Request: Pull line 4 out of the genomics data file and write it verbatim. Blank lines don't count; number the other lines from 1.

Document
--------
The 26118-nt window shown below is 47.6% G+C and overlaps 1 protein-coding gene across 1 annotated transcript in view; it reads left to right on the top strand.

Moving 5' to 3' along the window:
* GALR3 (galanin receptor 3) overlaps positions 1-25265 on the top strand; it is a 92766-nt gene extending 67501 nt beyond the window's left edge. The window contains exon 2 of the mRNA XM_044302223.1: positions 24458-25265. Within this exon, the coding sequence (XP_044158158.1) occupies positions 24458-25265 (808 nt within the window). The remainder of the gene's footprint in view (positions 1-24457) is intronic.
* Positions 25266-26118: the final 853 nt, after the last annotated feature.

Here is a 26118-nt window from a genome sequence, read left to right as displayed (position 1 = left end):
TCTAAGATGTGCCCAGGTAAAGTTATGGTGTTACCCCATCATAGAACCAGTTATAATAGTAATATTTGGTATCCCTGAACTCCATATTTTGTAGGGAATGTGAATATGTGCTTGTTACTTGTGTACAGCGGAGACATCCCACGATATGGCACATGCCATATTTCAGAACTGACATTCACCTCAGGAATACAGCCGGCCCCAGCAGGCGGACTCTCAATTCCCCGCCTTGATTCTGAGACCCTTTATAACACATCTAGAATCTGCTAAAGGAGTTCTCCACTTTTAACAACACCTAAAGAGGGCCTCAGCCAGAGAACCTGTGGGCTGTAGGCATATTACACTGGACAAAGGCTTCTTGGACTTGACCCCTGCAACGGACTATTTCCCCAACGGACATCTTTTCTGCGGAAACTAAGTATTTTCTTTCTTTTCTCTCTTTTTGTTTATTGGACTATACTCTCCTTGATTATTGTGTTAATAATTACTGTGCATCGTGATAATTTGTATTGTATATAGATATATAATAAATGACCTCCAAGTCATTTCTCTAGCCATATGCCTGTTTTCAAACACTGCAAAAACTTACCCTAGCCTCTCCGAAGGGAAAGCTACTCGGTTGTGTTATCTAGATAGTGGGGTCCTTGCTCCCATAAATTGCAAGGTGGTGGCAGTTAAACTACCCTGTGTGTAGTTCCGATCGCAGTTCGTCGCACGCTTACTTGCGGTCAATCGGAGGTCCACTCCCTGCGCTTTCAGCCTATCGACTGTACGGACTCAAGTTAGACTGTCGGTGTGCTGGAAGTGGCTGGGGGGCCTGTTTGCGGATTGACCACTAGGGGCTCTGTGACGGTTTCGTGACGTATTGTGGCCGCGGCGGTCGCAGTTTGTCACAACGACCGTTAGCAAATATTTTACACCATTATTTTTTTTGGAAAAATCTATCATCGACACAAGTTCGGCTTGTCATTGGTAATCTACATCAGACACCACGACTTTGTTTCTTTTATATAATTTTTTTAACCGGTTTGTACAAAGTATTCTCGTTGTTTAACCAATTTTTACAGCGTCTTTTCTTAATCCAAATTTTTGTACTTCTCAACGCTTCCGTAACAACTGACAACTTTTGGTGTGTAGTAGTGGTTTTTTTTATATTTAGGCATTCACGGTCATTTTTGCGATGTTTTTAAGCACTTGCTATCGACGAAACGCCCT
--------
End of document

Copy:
* Positions 25266-26118: the final 853 nt, after the last annotated feature.